After completing the final version of his general theory of relativity in November 1915, Albert Einstein wrote Relativity. Intended for a popular audience, the book remains one of the most lucid explanations of the special and general theories ever written. This edition of Einstein’s celebrated book features an authoritative English translation of the text along with commentaries by Hanoch Gutfreund and Jürgen Renn that examine the evolution of Einstein’s thinking and cast his ideas in a modern context. Providing invaluable insight into one of the greatest scientific minds of all time, the book also includes a unique survey of the introductions from past editions, covers from selected early editions, a letter from Walther Rathenau to Einstein discussing the book, and a revealing sample from Einstein’s original handwritten manuscript.
The authors outline how their positions have further diverged on a number of key issues, including the spatial geometry of the universe, inflationary versus cyclic theories of the cosmos, and the black-hole information-loss paradox. Though much progress has been made, Hawking and Penrose stress that physicists still have further to go in their quest for a quantum theory of gravity.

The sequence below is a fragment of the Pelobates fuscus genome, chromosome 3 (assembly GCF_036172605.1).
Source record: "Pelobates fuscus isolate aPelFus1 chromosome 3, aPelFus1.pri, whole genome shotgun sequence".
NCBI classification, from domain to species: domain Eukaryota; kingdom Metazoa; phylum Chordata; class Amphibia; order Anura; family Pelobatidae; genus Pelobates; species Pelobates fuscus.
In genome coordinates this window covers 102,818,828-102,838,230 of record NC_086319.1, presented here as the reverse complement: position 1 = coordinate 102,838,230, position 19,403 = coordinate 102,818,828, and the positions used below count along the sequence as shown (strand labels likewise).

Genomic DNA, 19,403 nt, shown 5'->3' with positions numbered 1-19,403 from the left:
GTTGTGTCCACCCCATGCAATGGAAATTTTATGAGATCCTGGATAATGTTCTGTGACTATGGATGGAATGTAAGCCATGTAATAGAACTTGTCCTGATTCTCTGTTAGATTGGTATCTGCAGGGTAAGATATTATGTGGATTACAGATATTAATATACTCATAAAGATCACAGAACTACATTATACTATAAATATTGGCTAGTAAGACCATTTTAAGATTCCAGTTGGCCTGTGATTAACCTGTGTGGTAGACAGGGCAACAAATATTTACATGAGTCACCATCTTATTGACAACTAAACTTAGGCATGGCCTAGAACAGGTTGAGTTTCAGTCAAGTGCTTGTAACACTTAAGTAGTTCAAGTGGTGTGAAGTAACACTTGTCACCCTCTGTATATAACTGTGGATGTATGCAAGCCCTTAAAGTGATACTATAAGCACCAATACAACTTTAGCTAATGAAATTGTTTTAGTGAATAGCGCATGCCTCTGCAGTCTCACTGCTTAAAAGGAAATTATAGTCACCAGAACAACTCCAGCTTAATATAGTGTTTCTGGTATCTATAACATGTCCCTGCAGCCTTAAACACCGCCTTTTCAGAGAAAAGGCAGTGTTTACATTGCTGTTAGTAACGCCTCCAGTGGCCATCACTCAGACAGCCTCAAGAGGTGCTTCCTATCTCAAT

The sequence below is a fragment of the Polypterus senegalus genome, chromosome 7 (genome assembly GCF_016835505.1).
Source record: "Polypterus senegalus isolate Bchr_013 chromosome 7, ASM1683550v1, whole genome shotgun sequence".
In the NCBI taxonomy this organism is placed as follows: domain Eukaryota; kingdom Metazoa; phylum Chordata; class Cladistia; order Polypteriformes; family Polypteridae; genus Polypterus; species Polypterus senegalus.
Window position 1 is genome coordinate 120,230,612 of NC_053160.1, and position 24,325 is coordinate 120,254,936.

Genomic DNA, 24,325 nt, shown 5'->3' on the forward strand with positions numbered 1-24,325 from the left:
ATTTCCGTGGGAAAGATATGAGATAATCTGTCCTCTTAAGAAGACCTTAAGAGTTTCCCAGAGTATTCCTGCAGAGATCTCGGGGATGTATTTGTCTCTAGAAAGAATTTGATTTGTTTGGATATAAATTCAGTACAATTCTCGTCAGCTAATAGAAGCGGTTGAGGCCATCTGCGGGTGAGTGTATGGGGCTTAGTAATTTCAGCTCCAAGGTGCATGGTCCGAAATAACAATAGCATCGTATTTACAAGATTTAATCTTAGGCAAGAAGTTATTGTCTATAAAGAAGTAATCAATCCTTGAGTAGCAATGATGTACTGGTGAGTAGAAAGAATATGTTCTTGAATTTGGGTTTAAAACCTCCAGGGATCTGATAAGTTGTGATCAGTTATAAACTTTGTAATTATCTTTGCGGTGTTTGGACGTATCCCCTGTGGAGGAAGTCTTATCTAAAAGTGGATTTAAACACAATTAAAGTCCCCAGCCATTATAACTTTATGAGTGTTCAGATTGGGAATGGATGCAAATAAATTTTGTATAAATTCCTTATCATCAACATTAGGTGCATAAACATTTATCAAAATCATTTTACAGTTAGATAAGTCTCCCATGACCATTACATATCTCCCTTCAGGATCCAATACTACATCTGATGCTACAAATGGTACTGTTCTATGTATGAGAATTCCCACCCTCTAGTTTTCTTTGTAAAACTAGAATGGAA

Dirac’s personality is legendary. He was an extraordinarily reserved loner, relentlessly literal-minded and appeared to have no empathy with most people. Yet he was a family man and was intensely loyal to his friends. His tastes in the arts ranged from Beethoven to Cher, from Rembrandt to Mickey Mouse.
Based on previously undiscovered archives, The Strangest Man reveals the many facets of Dirac’s brilliantly original mind. A compelling human story, The Strangest Man also depicts a spectacularly exciting era in scientific history.